Financial capability and asset building for people with disabilities
McGarity, Stephen Vandiver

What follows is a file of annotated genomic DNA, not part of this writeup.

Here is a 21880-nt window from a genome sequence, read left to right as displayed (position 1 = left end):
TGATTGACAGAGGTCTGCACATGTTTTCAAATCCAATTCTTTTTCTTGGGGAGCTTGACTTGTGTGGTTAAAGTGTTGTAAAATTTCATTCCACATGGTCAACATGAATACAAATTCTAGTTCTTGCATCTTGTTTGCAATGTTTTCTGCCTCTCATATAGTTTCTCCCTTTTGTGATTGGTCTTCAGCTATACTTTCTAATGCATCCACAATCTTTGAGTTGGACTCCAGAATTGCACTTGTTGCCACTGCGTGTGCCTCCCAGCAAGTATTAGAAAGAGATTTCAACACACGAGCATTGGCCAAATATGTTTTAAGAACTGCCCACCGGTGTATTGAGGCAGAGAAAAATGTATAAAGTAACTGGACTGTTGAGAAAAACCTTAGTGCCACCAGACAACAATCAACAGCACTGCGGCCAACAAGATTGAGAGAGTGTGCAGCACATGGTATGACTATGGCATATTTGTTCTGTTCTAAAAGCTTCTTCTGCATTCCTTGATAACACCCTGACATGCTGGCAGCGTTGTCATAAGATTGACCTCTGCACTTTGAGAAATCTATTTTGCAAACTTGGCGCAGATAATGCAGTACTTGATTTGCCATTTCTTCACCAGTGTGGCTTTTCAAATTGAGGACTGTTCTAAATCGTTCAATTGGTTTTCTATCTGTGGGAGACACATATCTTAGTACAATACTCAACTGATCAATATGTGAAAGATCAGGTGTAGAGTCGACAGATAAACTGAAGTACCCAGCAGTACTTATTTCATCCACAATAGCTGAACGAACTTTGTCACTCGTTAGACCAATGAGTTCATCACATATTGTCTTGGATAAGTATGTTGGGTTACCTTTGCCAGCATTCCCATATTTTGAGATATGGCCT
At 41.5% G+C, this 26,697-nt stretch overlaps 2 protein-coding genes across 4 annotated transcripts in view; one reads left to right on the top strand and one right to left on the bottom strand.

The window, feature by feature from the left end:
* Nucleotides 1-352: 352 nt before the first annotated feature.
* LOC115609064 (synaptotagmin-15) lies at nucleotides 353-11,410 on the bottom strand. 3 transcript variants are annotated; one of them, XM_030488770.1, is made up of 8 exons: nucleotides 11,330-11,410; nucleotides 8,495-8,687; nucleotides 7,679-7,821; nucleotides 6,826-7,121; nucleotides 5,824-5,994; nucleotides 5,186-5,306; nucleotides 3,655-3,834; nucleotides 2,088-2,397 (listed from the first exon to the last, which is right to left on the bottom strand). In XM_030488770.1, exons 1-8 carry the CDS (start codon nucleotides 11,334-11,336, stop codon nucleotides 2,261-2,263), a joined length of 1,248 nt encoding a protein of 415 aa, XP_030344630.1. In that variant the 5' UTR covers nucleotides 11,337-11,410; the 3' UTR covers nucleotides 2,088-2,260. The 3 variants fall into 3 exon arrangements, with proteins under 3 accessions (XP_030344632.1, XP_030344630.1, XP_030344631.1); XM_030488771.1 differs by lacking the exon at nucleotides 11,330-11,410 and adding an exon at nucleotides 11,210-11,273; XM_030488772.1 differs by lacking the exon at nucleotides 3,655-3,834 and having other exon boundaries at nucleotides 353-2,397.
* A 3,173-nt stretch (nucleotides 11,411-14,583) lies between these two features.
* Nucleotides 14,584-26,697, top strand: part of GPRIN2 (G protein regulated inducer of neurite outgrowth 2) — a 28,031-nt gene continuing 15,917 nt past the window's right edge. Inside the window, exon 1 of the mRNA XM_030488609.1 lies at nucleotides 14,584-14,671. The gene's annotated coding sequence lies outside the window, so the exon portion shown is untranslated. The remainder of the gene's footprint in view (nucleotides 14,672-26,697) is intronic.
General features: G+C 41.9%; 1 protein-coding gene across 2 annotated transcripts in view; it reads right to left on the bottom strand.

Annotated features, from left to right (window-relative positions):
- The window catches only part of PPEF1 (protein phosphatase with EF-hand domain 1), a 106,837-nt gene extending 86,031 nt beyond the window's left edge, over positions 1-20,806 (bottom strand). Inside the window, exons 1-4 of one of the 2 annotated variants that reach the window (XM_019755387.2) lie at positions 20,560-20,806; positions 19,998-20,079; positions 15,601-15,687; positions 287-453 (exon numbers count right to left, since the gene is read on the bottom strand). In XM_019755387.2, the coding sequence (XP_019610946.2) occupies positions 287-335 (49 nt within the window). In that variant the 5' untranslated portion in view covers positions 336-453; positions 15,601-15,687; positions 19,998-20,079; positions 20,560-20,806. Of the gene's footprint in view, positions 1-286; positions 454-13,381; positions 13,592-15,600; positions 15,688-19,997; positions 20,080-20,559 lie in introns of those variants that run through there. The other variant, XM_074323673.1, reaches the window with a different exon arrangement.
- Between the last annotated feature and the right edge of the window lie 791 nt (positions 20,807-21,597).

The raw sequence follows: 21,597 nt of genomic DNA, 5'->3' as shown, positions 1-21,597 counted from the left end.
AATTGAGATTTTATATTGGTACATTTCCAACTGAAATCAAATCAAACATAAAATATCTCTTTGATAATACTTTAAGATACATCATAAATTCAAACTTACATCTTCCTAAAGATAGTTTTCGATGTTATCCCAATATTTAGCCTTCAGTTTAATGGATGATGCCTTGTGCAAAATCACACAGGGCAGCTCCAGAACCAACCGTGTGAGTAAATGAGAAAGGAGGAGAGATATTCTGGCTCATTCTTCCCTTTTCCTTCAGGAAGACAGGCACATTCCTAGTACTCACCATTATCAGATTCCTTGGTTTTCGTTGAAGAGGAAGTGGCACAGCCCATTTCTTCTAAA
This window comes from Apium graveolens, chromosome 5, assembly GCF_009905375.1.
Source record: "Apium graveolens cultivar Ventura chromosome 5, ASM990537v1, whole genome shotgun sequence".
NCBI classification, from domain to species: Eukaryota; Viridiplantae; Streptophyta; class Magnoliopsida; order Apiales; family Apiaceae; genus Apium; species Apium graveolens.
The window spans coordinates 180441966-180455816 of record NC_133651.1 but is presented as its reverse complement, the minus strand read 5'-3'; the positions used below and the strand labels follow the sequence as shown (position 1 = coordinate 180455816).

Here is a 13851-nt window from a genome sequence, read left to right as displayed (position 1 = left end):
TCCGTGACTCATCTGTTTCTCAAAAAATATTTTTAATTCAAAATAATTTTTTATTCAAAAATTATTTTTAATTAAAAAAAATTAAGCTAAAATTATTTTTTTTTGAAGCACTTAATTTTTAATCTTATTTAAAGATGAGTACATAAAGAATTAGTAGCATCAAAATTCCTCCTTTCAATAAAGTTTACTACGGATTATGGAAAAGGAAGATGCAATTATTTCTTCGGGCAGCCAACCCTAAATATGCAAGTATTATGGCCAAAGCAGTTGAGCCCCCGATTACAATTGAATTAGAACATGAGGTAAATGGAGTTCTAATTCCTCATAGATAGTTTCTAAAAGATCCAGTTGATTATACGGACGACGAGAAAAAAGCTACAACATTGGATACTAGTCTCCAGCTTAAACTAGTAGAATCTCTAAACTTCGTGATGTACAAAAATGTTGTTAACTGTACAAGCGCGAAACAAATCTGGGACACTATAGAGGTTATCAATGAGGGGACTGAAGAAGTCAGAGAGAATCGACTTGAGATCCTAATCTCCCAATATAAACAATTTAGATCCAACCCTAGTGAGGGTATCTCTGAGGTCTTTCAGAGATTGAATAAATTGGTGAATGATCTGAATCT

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In the United States, one in five people live with some sort of disabling condition. In addition to the possibility of facing difficulties in daily living activities, many of these individuals also experience barriers to financial inclusion, such as limited access to checking accounts, savings accounts, and credit. Moreover, people with disabilities are five times more likely to experience poverty than people without disabilities, thus placing them at greater risk for marginalization. The central purpose of this dissertation was to examine policies, interventions, and factors that impact the financial well-being of this population at the individual, institutional, and community levels. Chapter 2 used a value-critical policy analysis framework to examine the Achieving a Better Life Experience Act of 2014, a recent U.S. policy aimed at increasing assets among people with disabilities. The goal of this analysis was to identify key underlying values of this policy and provide practical recommendations about how to better achieve its intended goals. Chapter 3 used a path analysis to test Sherraden’s (2013) theoretical model for building financial capability within a nationally representative sample of people with disabilities. The purpose of the study in this chapter was to assess the influence of individual and institutional level factors of financial capability among a sample of people with disabilities in an effort to better inform the extant financial well-being literature. Results showed that variables of financial literacy (i.e., financial knowledge and financial skills) and variables of access (checking, savings, and credit) increase financial well-being among people with disabilities. Chapter 4 used logistic regression to examine individual and institutional level factors that might impact alternative financial service use among two samples—a nationally representative sample of working age adults and a sub-sample of people with disabilities. The purpose of the study in this chapter was to determine which factors were most likely to influence individuals to seek out non-bank financial services. Results showed that people with disabilities were twice as likely to use alternative financial services than people without disabilities. Additionally, various socio-demographic variables, variables of access, and financial literacy were identified as significant predictors of alternative financial service use.